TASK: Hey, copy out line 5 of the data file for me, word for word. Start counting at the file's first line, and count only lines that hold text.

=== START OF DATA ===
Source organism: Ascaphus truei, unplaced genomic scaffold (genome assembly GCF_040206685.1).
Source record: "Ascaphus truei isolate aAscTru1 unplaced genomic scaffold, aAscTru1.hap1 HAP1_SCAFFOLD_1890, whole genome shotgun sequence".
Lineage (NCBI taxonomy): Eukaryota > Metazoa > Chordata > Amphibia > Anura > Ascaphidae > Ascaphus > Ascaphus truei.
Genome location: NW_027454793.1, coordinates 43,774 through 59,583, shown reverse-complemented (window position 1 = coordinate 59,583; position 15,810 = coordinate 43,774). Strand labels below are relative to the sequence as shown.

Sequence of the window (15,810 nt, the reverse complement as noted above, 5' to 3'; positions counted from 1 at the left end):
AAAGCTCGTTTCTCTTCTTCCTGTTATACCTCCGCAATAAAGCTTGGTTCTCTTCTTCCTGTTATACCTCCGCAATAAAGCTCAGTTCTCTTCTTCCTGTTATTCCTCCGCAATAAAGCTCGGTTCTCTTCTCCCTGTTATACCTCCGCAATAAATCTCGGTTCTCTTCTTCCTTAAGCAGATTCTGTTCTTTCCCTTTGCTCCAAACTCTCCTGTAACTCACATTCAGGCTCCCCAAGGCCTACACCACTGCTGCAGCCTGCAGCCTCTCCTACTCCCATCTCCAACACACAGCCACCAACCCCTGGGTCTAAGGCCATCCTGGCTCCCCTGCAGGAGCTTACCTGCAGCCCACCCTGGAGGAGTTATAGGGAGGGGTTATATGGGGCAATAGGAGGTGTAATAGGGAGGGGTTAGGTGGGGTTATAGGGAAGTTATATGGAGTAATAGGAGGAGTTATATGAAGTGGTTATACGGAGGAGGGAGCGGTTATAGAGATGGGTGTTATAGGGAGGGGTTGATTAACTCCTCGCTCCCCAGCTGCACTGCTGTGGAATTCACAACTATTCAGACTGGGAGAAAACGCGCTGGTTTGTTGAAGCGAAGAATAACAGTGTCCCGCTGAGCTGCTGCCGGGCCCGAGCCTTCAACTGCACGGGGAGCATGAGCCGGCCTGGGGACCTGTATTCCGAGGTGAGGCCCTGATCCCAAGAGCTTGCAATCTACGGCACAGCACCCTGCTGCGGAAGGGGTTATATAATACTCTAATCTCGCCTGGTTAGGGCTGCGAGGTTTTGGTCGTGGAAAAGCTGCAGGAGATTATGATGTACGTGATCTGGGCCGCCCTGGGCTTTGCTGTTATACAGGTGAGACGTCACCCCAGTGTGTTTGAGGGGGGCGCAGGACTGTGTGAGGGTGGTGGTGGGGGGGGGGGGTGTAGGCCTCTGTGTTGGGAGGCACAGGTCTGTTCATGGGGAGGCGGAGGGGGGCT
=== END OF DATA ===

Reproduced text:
Sequence of the window (15,810 nt, the reverse complement as noted above, 5' to 3'; positions counted from 1 at the left end):